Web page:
“Workers organizing for justice and for an economy that lifts all”
By Stewart Acuff, National AFL-CIO Organizing Director
Adapted from remarks delivered at the US Social Forum in Atlanta, Georgia
September 6, 2007
We from the AFL-CIO and the labor movement have been inspired, energized, and moved by this great gathering of warriors for justice and peace, freedom and compassion here in Atlanta.
We are reminded that we have much work left to do both externally and internally, and we are humbled by the challenge. But we will leave here renewed in our fundamental struggle for economic justice and for pushing down wealth and power from those who have too much to those who have too little.
The economy no longer works for the vast majority of America. Since 1973, productivity has grown dramatically, yet wages have stagnated. As a result, average wages today are only 15 percent higher than average wages in 1980, despite a 67 percent increase in productivity.
We have also seen a dramatic rise in CEO pay. Whereas the ratio of CEO pay to the pay of average workers was 42:1 in 1980, today it is 411:1. The average CEO earns more on the first day of the year than the average worker earns all year.
The ranks of the uninsured continue to rise. Today, over 46 million Americans have no health insurance at all, despite the fact that as a nation we spend more on health care than any other country. As health care costs continue to rise, employers are shifting more and more of those costs onto the shoulders of America’s workers. Working families with stagnant earnings are in no position to shoulder these costs.
A corrupt corporate culture and its radical, right-wing Republican political friends tell us that these economic facts are unavoidable, a result of nature or divine will or “market forces.”
The reason this economy is not working for working families is because of a 30-year sustained, strategic, intentional assault on workers, unions, worker power, and our standard of living and quality of life—a class war against the working class.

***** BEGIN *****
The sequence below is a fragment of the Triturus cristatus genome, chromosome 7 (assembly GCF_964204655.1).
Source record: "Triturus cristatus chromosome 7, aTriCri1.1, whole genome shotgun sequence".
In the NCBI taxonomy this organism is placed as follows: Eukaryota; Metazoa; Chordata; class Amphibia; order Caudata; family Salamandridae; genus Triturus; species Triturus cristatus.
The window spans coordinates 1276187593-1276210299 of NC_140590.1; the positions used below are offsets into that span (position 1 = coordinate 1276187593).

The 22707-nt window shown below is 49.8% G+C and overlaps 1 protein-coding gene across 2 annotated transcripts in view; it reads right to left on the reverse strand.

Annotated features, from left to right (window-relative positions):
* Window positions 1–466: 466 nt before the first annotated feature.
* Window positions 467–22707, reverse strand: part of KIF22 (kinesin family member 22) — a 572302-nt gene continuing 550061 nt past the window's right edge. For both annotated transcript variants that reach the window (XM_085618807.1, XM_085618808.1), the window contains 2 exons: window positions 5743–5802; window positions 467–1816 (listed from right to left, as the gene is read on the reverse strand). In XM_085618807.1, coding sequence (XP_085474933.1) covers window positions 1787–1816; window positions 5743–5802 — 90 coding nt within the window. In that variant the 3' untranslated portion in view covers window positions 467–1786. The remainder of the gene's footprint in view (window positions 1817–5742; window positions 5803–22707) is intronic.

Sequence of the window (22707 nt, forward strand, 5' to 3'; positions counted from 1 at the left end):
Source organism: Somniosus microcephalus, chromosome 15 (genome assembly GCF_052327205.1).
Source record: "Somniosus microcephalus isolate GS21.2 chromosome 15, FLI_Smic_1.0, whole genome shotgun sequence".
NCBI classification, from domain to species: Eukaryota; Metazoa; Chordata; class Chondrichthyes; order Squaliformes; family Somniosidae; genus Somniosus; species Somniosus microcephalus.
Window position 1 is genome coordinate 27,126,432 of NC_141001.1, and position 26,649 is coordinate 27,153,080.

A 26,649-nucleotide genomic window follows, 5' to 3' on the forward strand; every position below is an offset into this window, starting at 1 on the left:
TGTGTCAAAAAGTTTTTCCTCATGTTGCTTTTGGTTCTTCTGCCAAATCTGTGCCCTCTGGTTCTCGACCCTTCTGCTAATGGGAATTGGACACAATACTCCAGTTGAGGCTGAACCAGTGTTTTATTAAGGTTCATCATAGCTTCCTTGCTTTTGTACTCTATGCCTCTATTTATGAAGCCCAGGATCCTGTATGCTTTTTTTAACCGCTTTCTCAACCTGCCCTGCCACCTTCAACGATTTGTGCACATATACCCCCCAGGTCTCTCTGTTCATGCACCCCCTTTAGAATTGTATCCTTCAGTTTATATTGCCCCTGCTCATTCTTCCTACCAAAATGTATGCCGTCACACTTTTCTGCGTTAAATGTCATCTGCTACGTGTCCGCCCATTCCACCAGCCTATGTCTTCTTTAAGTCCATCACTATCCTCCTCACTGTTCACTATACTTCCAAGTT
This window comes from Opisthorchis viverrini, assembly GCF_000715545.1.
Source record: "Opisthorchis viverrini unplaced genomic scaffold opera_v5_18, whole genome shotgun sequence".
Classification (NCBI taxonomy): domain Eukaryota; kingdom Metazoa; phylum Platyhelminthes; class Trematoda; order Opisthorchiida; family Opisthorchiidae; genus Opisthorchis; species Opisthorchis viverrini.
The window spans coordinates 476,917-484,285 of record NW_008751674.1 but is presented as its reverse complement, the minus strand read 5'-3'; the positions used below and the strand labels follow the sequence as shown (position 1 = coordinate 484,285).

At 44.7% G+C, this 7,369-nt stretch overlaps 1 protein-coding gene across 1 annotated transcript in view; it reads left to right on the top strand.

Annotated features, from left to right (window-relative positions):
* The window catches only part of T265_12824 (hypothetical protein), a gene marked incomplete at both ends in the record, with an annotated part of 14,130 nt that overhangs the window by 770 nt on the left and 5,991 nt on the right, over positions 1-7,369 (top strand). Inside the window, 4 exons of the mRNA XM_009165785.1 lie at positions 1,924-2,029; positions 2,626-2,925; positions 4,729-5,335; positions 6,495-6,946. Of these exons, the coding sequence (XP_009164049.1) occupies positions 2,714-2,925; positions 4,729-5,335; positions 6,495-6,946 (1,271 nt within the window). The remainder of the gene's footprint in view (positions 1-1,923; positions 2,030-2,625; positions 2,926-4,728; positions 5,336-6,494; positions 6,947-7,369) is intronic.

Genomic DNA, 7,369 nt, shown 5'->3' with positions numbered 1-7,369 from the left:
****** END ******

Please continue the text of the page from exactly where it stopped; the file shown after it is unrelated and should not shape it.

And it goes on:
This assault has taken several forms: outsourcing, de-industrialization, so-called “free trade,” small government, deregulation, privatization, and the most important—the destruction of any freedom to form unions and bargain collectively. This willingness to do anything to stop workers from forming unions and bargaining collectively is now a part of a corrupt corporate culture.
Here in the United States, over the past five years, over 20,000 workers a year have been fired or victimized for trying to form unions. That means every 23 minutes, 24 hours a day, seven days a week, someone is fired or otherwise victimized for trying to form a union. You know the statistics when faced with an organizing campaign: 90 percent of American employers hire an attorney consultant to frustrate the will of the workers, and more than three-quarters of American employers force workers to sit through one-on-one supervisory sweat sessions when they’re trying to form a union. Half of the employers threaten to shut down the facility or the enterprise or to move it offshore. And the worst part is that a quarter of all American employers, when faced with an organizing campaign, fire their worker leaders.
This assault has caused a dangerous decline in union density. The decline in union density has caused a loss of worker power. But it does not have to be this way.